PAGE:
COVID, the Church, and Spiritual Formation

COVID has created so many challenges for the church. Gathering is a problem. Embracing and hugging is a problem. Singing is a problem. And for so many of us, these are the things have been vital for our faith walk. Being together. Holding each other. Singing together. Suddenly, it's all gone.

What is church supposed to look like in this season of COVID? What happens to Christianity in an era of germ theory, where keeping our distance is how we care for and protect each other?

Like you, I've wrestled with these questions. And no great answers have come to me. But large gathering, big auditorium, event-driven church expressions have been revealed to be very fragile during seasons of pandemic. Consequently, one thing seems clear: we are being called to a more solitary, contemplative, and monastic journey.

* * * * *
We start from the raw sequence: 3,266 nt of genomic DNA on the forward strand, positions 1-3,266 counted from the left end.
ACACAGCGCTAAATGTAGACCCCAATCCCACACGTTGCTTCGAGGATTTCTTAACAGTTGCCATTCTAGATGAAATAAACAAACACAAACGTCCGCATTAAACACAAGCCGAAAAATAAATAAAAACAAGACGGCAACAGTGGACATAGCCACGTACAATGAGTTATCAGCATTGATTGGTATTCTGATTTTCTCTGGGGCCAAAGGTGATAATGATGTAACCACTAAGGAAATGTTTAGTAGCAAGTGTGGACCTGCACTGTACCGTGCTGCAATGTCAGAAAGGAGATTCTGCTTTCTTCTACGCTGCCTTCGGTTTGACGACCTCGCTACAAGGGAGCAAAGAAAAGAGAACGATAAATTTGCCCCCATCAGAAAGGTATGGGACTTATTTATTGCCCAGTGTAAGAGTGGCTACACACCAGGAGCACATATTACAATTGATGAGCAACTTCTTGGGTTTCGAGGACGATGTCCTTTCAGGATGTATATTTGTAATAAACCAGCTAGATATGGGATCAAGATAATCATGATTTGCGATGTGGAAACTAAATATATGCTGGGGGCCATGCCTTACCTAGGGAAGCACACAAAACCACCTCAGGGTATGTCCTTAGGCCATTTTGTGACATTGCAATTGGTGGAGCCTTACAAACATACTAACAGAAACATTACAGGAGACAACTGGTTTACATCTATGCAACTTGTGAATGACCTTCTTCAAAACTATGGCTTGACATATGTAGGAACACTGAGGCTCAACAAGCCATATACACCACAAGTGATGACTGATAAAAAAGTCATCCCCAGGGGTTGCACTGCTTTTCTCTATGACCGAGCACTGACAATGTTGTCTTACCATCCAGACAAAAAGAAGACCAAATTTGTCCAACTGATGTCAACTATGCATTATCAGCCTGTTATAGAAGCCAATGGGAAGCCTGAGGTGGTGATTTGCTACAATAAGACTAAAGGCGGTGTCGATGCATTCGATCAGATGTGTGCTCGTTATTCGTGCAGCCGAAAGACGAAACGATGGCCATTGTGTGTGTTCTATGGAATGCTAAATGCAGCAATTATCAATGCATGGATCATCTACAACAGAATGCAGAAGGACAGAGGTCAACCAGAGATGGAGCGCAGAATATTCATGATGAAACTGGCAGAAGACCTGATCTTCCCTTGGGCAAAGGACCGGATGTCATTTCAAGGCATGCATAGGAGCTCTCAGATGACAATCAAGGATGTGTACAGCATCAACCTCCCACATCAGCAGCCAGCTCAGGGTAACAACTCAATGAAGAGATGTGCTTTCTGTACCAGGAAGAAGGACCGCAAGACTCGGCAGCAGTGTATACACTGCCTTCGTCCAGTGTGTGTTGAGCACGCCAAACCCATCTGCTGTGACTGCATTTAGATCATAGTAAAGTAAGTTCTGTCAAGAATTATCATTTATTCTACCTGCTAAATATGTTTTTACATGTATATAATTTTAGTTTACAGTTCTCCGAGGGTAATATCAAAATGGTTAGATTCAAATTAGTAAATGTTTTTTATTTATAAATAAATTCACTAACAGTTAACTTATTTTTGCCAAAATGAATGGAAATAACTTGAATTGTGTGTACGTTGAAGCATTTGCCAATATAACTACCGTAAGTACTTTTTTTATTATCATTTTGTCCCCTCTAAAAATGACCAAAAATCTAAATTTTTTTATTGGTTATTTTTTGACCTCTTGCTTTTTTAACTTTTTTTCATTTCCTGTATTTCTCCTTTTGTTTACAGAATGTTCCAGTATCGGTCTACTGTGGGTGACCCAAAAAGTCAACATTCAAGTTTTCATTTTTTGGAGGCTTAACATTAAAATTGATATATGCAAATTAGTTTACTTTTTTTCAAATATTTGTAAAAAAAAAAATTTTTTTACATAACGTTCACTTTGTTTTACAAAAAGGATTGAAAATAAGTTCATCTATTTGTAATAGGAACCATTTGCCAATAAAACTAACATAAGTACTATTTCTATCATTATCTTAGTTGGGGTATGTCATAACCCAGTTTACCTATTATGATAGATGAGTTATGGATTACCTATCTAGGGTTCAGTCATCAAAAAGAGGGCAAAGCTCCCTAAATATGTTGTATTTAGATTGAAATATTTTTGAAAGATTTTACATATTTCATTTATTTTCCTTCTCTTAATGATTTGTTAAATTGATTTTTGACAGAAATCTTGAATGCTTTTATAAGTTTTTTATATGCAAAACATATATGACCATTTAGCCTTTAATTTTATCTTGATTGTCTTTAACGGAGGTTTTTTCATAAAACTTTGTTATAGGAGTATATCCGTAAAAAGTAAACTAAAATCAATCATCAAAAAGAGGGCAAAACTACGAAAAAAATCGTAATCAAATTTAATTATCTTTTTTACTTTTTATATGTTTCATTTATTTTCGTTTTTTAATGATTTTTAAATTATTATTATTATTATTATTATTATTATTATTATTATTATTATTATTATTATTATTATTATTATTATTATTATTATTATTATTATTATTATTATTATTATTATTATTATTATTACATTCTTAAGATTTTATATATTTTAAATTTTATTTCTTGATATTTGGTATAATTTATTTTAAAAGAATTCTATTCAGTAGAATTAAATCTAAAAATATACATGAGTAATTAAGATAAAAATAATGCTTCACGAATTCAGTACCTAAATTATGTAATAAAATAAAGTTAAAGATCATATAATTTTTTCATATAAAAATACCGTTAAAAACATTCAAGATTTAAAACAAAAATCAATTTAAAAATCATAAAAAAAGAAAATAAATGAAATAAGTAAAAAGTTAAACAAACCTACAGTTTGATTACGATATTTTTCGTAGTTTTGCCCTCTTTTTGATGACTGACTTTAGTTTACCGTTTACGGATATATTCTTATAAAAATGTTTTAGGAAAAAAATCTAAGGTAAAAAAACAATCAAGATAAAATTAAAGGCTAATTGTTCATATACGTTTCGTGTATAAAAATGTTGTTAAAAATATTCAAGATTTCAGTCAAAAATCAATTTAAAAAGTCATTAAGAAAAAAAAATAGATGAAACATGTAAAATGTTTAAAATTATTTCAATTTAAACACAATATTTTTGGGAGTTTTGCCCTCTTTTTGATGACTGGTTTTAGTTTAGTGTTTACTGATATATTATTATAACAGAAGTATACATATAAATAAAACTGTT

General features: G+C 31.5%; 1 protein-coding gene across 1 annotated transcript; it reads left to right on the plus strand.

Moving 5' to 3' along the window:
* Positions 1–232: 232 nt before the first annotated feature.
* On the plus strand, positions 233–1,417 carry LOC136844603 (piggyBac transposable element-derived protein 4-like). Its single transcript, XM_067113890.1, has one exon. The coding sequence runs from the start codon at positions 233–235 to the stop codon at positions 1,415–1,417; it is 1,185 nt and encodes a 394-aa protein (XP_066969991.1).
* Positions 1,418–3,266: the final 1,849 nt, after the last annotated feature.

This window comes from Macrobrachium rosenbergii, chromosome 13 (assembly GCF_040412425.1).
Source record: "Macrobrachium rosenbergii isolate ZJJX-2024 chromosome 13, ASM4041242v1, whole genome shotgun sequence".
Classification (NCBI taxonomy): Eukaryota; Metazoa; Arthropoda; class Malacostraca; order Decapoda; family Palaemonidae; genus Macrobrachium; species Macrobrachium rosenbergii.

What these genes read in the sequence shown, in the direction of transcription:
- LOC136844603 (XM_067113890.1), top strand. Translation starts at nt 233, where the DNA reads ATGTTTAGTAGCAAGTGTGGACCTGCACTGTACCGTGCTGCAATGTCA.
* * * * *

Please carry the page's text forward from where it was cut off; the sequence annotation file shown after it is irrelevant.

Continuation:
Specifically, we can't rely upon a church staff, a large building, and a large gathering to organize our faith experiences. Yes, we can get some things online from our churches, but this season demands that we take increased personal responsibility for our own spiritual formation. And by and large that means turning toward spiritual routines, rituals, and practices that shape our hours, days, and weeks. That is what I mean when I say we're being called to a contemplative, monastic journey. Deprived of large gatherings focused on sermons and singing, we have to lean into rhythms we practice in solitude or with a smaller group.

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